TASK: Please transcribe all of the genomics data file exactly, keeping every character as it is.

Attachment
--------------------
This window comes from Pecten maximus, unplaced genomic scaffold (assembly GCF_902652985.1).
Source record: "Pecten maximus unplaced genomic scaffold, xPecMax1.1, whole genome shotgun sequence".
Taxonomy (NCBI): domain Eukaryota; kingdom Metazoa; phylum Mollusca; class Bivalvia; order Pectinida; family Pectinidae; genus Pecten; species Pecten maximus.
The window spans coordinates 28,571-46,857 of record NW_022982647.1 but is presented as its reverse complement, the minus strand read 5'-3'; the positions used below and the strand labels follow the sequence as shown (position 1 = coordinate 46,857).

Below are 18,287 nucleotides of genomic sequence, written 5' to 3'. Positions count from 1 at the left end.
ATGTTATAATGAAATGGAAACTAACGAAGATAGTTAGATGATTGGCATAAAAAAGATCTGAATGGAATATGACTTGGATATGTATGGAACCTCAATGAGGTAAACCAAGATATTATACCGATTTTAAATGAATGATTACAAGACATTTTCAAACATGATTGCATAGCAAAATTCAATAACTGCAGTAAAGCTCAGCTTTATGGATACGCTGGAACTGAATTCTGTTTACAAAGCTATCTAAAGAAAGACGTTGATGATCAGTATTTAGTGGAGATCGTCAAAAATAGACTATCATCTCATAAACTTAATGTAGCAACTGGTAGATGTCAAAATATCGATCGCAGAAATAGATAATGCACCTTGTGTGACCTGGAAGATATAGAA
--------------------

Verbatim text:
This window comes from Pecten maximus, unplaced genomic scaffold (assembly GCF_902652985.1).
Source record: "Pecten maximus unplaced genomic scaffold, xPecMax1.1, whole genome shotgun sequence".
Taxonomy (NCBI): domain Eukaryota; kingdom Metazoa; phylum Mollusca; class Bivalvia; order Pectinida; family Pectinidae; genus Pecten; species Pecten maximus.
The window spans coordinates 28,571-46,857 of record NW_022982647.1 but is presented as its reverse complement, the minus strand read 5'-3'; the positions used below and the strand labels follow the sequence as shown (position 1 = coordinate 46,857).

Below are 18,287 nucleotides of genomic sequence, written 5' to 3'. Positions count from 1 at the left end.
ATGTTATAATGAAATGGAAACTAACGAAGATAGTTAGATGATTGGCATAAAAAAGATCTGAATGGAATATGACTTGGATATGTATGGAACCTCAATGAGGTAAACCAAGATATTATACCGATTTTAAATGAATGATTACAAGACATTTTCAAACATGATTGCATAGCAAAATTCAATAACTGCAGTAAAGCTCAGCTTTATGGATACGCTGGAACTGAATTCTGTTTACAAAGCTATCTAAAGAAAGACGTTGATGATCAGTATTTAGTGGAGATCGTCAAAAATAGACTATCATCTCATAAACTTAATGTAGCAACTGGTAGATGTCAAAATATCGATCGCAGAAATAGATAATGCACCTTGTGTGACCTGGAAGATATAGAA